(November 11, 2019) — Once upon a time, a US president told his people they were fighting “a war to end all wars.” Only a handful of centenarians could possibly remember the false pretexts used to sell the “Great War” to the populace and how that same president imposed draconian “peace” conditions that made the even bloodier second World War all but inevitable.
A self-proclaimed progressive, President Woodrow Wilson not only ditched his anti-war credentials but suppressed free speech, the free press under the Espionage Act and civil liberties more generally. Peaceful war opposition became a crime, and many activists were jailed. Sound familiar?
If Lyndon Johnson cynically selling our citizenry the Vietnam War under false pretenses was a tragedy, then George W. Bush’s lies and obfuscations to justify the Iraq War qualified as farce. Next, Barack Obama swiftly disappointed progressives by escalating the Afghan War, helping orchestrate the bombing of Libya back to the Stone Age under the ruse of a “no-fly zone,” and multiplying drone assassinations, all while prosecuting more whistleblowers under the Espionage Act than all previous presidents combined. In this context, Donald Trump’s presidency hardly constitutes a break from history.
Indeed, the legacy of World War I continues to resonate across generations, from the poetry of Robert Graves to the fiction of Ernest Hemingway. Veterans of the conflict celebrated Nov. 11, 1918, as Armistice Day, signifying a final cessation of state violence. Only after the venal governments of the wealthy plunged into World War II was the holiday renamed Veterans Day, and with it died its beautiful, dreamy meaning.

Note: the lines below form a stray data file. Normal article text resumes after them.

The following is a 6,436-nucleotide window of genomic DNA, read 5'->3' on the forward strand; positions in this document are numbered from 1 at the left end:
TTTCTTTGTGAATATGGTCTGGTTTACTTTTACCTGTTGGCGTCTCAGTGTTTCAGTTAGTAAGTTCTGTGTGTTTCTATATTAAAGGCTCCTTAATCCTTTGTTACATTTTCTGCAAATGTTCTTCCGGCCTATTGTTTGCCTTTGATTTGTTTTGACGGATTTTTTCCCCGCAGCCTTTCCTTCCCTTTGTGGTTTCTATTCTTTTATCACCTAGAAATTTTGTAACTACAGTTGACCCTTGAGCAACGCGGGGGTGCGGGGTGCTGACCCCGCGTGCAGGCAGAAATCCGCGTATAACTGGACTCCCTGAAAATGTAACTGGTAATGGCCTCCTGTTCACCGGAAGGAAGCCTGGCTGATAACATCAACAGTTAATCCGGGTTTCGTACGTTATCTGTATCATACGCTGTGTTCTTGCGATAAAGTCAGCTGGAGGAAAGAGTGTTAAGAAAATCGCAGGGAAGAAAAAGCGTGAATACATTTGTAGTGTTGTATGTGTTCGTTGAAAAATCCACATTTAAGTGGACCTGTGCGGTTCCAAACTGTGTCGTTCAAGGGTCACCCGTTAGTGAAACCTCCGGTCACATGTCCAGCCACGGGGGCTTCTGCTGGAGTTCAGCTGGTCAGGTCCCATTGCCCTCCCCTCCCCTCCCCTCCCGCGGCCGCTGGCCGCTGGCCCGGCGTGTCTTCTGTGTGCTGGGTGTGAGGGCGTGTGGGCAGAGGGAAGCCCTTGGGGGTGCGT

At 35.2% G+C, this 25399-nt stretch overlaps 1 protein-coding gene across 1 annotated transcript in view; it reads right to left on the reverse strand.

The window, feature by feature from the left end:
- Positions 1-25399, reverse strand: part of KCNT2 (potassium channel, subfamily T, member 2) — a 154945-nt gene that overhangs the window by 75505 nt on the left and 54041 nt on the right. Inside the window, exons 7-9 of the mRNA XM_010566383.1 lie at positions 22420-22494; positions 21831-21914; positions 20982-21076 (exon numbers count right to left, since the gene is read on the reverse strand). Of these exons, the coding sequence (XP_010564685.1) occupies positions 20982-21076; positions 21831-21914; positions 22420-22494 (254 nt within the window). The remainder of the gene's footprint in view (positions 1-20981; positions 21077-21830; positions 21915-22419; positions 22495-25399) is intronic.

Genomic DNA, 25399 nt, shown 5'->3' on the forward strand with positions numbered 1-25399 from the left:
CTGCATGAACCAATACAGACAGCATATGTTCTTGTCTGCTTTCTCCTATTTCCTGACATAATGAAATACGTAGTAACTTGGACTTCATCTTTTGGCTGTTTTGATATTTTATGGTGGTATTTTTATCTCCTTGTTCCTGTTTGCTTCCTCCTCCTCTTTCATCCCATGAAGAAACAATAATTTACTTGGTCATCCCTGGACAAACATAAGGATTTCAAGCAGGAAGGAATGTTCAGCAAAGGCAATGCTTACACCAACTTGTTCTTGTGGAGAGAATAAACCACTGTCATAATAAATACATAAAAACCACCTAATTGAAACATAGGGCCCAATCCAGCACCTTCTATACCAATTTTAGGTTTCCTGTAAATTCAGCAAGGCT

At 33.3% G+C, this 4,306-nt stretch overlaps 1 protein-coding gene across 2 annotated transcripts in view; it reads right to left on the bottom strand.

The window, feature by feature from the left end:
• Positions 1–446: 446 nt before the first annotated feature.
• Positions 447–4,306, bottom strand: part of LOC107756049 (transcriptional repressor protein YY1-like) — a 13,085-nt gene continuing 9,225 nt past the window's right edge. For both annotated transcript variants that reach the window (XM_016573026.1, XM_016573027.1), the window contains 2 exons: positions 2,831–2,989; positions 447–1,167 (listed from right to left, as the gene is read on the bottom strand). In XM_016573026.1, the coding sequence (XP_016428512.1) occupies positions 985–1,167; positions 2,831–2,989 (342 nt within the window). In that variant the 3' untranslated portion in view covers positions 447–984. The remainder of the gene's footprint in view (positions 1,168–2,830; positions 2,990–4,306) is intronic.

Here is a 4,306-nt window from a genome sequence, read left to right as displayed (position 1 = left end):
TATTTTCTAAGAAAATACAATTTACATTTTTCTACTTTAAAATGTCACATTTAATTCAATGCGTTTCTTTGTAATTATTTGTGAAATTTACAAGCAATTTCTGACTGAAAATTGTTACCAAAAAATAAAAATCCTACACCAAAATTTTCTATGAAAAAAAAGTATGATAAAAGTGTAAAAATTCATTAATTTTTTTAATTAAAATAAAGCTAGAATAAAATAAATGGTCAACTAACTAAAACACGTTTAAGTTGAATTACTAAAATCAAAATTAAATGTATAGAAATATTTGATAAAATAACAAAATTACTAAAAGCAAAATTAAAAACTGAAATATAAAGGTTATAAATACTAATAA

More than a century later, we find the euphemisms and outright deceits used to launch, sustain and normalize our “forever wars” have only multiplied across the nation’s think tanks and corporate media. At various junctures over the past 18 years, the political establishment, like Wilson before it, has defended warfare on humanitarian grounds. Washington now justifies the perpetual “war on terror” as a violent means to protect women’s rights, build democracy and, in George W. Bush’s Manichean words, defeat “evil.”
Few pundits or faux intellectuals ask whether Bush or his successors’ millenarian mission is even possible. Fewer still discern that each president’s rhetoric served only as cover for the true motive of regional hegemony. Of course, “nation-building’s” dirty little secret is this: as in Vietnam and the Middle East, the US military ultimately feels compelled to “bomb villages to save them.”
Enabled by a mostly apathetic public, hundreds of thousands of foreigners, mostly civilians, have been killed in our name, along with another 7,000 US troops we claim to adore. The $5.9 trillion in taxes used to finance these conflicts haven’t found their way into the pockets of our soldiers, who are paid just $30,000 a year to kill and die, but have enriched a handful of corporate war profiteers.
America’s wars assume an inertia all their own. The political-media power structure hardly questions why we’re fighting, but that won’t stop elites from praising the “service” and “sacrifice” of the troops this Veterans Day. They’ll use the veterans as props and pawns, as a cudgel to suppress dissent and smear anti-war activism as un-American or worse. It’s an old game we can’t afford to play any longer. Instead, let’s reclaim the true meaning of Armistice Day and forge a more peaceful world.
Danny Sjursen is a retired US Army major and author. His work has appeared in Harper’s, The L.A. Times, The Nation, Tom Dispatch, the Huffington Post and The Hill. He served combat tours in Iraq and Afghanistan and later taught history at his alma mater, West Point. He is the author of a memoir and critical analysis of the Iraq War, “Ghostriders of Baghdad: Soldiers, Civilians, and the Myth of the Surge.”
Coleen Rowley is a retired FBI special agent and former Minneapolis Division legal counsel who testified to the 9/11 Joint Intelligence Committee inquiry and Senate Judiciary inquiry as a whistleblower, for which she was named one of Time Magazine’s 2002 Persons of the Year.
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